Home Book publication Historic Limu Highlights, Recipes Celebrated Through Beloved Book Reprint

Historic Limu Highlights, Recipes Celebrated Through Beloved Book Reprint

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The Limu Eatera book first published in 1978 by the University of Hawaii Sea Grant College Program (Hawaii Sea Grant) to highlight the historical importance of the Limu in Hawaii as well as unique and delicious recipes, is once again available to the public.

To celebrate the launch of The Limu Eater as well as the Year of Limu and Hawaii 50th anniversary of Sea Grant, more than 150 people gathered at the Harry and Jeanette Weinberg Hoʻokupu Kewalo Basin Center on October 13 to share limu stories, memories and delicious limu dishes, and to honor the importance of limu to Hawaiicultural identity and ecosystem health.

speaking panel
Panel with Malia Heimuli, Aunty Pam Fujii, Uncle Wally Ito, Ryan Okano and Celia Smith

Additionally, experts from uh Manoa and Kuaʻāina Ulu ʻAuamo (KUA) showcased cutting-edge research and ongoing efforts to conserve, restore, raise awareness and promote the sustainable regeneration of lime.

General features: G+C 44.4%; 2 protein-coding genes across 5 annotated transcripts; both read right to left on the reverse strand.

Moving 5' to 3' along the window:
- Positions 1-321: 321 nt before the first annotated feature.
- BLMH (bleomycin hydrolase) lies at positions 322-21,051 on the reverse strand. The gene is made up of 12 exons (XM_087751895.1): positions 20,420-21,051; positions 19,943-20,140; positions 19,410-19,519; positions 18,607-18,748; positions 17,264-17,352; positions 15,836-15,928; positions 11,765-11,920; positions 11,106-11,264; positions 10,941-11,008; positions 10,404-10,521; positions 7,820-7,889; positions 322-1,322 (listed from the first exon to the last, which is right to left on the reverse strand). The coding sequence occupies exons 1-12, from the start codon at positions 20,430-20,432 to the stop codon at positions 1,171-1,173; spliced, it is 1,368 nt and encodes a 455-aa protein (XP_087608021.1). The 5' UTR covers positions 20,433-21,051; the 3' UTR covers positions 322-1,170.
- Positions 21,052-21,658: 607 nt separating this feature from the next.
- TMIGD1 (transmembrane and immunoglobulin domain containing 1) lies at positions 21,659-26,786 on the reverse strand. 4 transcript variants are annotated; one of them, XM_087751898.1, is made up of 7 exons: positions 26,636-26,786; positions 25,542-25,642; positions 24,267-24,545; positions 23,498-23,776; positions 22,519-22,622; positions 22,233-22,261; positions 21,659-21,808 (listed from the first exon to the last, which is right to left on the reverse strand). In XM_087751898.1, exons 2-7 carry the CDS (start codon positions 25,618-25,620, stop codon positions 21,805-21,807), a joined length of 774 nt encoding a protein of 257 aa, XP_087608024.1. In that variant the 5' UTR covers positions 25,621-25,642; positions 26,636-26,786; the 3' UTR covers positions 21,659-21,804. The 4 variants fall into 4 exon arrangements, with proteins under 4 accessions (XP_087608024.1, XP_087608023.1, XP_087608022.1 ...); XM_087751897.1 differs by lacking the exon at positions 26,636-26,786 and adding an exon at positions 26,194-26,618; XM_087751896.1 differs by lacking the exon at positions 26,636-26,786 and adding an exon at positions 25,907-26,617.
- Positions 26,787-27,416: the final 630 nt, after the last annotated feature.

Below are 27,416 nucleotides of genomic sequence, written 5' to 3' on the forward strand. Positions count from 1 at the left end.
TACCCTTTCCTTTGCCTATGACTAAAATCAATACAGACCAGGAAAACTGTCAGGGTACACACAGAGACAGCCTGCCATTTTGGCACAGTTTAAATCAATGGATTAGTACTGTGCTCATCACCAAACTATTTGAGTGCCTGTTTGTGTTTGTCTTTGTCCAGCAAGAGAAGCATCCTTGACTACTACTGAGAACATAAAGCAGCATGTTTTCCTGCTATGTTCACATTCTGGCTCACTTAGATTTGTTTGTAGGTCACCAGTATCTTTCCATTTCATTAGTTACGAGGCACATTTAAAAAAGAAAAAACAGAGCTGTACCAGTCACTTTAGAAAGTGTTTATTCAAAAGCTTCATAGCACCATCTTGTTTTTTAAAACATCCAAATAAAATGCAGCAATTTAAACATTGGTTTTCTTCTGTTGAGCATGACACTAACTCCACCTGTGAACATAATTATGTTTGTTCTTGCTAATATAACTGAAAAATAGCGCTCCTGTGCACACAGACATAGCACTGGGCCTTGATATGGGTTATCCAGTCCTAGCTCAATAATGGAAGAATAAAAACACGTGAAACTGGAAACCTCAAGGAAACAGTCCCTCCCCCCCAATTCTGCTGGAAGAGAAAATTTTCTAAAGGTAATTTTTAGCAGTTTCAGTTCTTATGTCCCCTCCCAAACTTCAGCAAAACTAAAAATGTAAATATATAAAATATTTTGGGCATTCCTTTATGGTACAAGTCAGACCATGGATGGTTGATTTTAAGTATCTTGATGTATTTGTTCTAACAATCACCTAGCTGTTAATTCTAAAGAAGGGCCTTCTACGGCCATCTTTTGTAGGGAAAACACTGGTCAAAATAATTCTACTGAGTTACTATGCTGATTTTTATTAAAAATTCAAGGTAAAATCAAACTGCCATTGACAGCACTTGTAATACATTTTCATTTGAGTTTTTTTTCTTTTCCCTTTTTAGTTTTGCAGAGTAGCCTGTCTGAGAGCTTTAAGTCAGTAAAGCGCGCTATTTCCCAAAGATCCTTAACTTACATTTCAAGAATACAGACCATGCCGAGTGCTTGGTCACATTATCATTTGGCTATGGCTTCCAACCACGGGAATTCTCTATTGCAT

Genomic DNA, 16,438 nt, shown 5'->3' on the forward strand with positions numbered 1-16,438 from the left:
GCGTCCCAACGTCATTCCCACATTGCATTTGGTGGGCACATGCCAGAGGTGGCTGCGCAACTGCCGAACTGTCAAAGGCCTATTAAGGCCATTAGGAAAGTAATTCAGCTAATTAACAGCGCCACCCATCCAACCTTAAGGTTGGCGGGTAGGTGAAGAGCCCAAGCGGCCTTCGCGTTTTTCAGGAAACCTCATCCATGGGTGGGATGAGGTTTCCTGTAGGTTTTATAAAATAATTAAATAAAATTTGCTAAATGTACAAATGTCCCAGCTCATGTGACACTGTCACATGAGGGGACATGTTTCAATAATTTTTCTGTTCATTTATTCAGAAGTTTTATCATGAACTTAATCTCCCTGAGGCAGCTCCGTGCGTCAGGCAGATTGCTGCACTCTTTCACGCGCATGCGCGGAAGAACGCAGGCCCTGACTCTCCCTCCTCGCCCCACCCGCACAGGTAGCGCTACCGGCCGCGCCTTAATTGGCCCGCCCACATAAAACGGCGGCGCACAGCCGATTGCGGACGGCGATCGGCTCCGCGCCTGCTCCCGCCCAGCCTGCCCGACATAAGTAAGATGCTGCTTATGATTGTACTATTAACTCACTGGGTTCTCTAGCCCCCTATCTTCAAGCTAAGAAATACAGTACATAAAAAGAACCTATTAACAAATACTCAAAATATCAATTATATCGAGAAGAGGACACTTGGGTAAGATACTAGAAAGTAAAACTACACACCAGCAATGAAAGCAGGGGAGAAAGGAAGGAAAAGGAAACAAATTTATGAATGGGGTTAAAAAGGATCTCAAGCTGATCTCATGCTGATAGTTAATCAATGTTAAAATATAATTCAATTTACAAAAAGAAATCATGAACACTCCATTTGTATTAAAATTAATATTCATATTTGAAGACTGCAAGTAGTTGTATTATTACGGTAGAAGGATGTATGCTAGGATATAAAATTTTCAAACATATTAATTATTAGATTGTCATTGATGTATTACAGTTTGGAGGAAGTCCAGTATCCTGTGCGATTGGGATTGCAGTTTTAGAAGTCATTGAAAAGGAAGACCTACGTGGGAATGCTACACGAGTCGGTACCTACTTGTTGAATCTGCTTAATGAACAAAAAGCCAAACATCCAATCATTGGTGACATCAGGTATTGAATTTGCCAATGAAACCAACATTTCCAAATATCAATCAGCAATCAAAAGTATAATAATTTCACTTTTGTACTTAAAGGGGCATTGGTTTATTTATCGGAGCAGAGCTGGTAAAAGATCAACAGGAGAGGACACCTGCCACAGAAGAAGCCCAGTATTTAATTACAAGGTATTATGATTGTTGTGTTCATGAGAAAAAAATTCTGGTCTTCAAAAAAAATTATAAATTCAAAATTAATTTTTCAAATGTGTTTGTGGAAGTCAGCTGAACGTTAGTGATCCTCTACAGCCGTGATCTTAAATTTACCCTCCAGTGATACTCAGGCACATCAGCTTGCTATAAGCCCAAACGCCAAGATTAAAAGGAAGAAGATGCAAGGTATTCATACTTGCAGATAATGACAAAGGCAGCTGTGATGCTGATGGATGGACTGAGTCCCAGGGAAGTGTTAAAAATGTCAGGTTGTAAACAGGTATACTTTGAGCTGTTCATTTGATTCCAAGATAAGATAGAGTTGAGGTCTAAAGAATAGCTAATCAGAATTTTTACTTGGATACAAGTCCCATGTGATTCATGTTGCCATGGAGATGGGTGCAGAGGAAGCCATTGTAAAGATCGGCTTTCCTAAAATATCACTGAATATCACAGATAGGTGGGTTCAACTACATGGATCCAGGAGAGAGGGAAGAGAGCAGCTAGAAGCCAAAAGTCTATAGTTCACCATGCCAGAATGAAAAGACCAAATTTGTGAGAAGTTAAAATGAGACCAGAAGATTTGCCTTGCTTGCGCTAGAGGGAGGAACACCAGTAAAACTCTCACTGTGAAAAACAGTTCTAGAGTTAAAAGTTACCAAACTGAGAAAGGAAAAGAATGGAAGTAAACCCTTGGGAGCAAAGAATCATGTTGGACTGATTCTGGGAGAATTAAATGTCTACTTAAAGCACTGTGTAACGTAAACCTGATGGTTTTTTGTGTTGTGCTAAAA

Darren LernerDirector of Hawaii Sea Grant, said: “The event celebrating the reprint of this much-loved book was particularly meaningful as we not only celebrated the release of a publication in print for the first time in 1978 by our program, but also the unfortunate passing of its author, Heather Fortner. Although she was unable to join us in person as we originally planned, her passion for limu and Hawaii’s history and culture will live on in the pages of his book for many years to come.

two smiling women in front of books

The reprint is the result of a year-long collaboration with KUA and its Limu Hui Network, which is dedicated to restoring the knowledge, practice, and abundance of limu, and capturing the knowledge of elders (kūpuna) who gather and care for native Hawaiian limu around the islands.

Along with fish and poi, limu was once an integral part of the traditional Hawaiian diet and was used for food, medicine, religious ceremonies and par lapaʻau healing practitioners. Although urban development, overexploitation, climate change and other pressures have caused the availability of native limu to decline, the knowledge and practices endure. The reprint of The Limu Eater honors centuries-old cultural practices and will be part of the living, evolving and growing practice of limu hana in Hawaii.

Kevin Chang, Managing Director of KUAsaid, “We are delighted to partner with Hawaii Sea Grant to see Heather Fortner The Limu Eater once again become accessible to the public as part of a larger celebration of the Year of Limu. This effort is a testament to a generation gone by, in the 1970s, when the Limu was once again at the top of minds and hearts as part of a Hawaiian civic and cultural renaissance. This effort was also sparked within our Limu Hui by its member and elder HAE President Colette Machado for whom this book was a favorite. It was his dream that it be republished for the community to have access to.

–By Cindy Knapman